In fiscal year 2010, 117,000 individuals received concurrent cash benefit payments from the Disability Insurance (DI) and Unemployment Insurance (UI) programs of more than $850 million, which is allowable in certain circumstances under current program authority. While these individuals represented less than 1 percent of the total beneficiaries of both programs, the cash benefits they received totaled over $281 million from DI and more than $575 million from UI. One individual GAO selected for further investigation received over $62,000 in overlapping benefits in a year. Based on GAO inquiries, state UI officials are reviewing the person’s UI eligibility because of earnings that may be related to work that makes the person ineligible for UI benefits.
Under certain circumstances, individuals may be eligible for concurrent cash benefit payments due to differences in DI and UI eligibility requirements. Specifically, the Social Security Administration’s (SSA) definition of a disability involves work that does not rise to the level of substantial gainful activity (SGA). In 2010, a monthly income of $1,000 or more for a non-blind beneficiary generally demonstrated SGA. In contrast, the Department of Labor allows states’ determination of “able and available for work” eligibility criteria for UI benefits to include work that does not rise to the level of SGA. Therefore, some individuals may have a disability under federal law but still be eligible for UI under state law because they are able and available for work that does not rise to the level of SGA. Although DI and UI generally provide separate services to separate populations—and thus are not overlapping programs—the concurrent cash benefit payments for individuals eligible for both programs are an overlapping benefit when both replace lost earnings. While SSA must reduce DI benefits for individuals receiving certain other government disability benefits, such as worker’s compensation, no federal law authorizes an automatic reduction or elimination of overlapping DI and UI benefits. As a result, neither SSA nor DOL has any processes to identify these overlapping payments. Reducing or eliminating overlapping or improper payments could offer substantial savings, though actual savings are difficult to estimate because the potential costs of establishing mechanisms to do so are not readily available.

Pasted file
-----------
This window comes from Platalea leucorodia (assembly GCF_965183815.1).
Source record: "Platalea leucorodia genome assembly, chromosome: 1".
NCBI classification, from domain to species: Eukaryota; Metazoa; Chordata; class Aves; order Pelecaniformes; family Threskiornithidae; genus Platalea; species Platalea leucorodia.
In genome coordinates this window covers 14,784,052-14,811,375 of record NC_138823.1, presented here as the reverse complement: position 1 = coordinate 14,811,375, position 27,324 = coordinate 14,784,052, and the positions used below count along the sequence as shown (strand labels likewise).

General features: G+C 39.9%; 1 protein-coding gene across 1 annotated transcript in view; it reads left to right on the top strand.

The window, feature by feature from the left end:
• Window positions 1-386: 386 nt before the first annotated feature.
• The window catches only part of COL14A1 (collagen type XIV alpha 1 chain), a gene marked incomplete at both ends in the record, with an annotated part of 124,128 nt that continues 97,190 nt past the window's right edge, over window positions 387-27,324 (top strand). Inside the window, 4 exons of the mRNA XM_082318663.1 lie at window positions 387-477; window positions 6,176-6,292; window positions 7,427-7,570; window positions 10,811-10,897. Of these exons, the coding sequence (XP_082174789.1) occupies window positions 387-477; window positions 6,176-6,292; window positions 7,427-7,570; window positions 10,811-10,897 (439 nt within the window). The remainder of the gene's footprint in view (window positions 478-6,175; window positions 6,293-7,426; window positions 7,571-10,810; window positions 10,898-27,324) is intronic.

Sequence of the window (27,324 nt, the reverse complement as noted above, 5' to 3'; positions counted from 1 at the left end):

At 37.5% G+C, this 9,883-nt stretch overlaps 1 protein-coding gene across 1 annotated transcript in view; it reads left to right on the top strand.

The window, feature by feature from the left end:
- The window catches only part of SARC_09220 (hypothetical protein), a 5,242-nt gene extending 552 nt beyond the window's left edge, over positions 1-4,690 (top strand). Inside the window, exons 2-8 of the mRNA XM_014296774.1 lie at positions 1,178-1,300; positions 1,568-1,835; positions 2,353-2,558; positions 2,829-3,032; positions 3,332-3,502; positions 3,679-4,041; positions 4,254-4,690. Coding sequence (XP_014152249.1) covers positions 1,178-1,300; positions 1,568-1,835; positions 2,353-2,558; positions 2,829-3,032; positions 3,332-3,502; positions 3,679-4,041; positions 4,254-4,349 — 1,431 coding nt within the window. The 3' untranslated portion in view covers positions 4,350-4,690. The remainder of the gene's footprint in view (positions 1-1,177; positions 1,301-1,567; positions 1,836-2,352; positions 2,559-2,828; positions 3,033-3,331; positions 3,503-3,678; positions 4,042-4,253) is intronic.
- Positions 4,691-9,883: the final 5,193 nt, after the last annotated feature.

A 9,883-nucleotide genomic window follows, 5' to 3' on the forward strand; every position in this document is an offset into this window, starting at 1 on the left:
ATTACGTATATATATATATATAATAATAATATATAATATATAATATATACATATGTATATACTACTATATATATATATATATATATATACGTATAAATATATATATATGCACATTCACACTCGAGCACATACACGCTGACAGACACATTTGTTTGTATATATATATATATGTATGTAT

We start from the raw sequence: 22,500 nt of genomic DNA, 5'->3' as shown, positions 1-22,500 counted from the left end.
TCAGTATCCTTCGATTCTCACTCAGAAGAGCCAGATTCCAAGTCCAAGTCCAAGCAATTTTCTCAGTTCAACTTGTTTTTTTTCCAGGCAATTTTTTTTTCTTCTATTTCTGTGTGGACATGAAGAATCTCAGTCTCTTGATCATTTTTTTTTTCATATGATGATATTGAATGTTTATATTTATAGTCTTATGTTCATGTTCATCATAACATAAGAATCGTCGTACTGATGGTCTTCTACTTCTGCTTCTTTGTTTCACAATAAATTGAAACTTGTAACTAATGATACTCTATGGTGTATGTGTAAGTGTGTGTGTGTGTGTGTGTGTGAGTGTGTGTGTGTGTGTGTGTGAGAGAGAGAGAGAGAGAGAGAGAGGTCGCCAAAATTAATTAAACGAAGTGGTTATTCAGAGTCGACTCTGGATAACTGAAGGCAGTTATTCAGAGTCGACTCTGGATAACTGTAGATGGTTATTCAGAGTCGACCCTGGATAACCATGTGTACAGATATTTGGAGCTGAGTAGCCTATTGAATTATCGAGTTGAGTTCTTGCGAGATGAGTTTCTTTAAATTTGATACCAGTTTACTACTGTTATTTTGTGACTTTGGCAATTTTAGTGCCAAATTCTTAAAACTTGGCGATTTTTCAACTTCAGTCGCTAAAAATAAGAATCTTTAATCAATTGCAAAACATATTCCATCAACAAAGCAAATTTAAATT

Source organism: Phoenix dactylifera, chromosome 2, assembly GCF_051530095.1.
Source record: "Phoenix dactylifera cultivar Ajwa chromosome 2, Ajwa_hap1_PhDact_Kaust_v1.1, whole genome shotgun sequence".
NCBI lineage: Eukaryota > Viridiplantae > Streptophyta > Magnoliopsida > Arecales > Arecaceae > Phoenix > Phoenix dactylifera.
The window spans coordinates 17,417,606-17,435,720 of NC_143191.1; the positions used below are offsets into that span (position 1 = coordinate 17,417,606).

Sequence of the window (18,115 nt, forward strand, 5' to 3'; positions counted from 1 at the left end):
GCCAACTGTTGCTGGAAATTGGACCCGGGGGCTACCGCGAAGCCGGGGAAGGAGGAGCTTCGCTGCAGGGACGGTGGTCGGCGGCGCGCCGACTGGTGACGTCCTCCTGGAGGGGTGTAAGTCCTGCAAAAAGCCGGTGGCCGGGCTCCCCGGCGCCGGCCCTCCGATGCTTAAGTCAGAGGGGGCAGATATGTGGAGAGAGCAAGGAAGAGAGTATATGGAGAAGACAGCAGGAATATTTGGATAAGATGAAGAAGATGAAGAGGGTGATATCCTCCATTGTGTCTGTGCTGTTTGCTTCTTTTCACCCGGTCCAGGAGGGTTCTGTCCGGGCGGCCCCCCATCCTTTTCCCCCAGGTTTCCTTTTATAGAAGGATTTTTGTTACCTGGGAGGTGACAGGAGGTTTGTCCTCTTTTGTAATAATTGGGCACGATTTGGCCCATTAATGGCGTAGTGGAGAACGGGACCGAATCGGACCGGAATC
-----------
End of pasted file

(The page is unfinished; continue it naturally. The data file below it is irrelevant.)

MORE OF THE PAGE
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Tuesday, September 4, 2012
Overlapping Disability and Unemployment Benefits Should be Evaluated for Potential Savings
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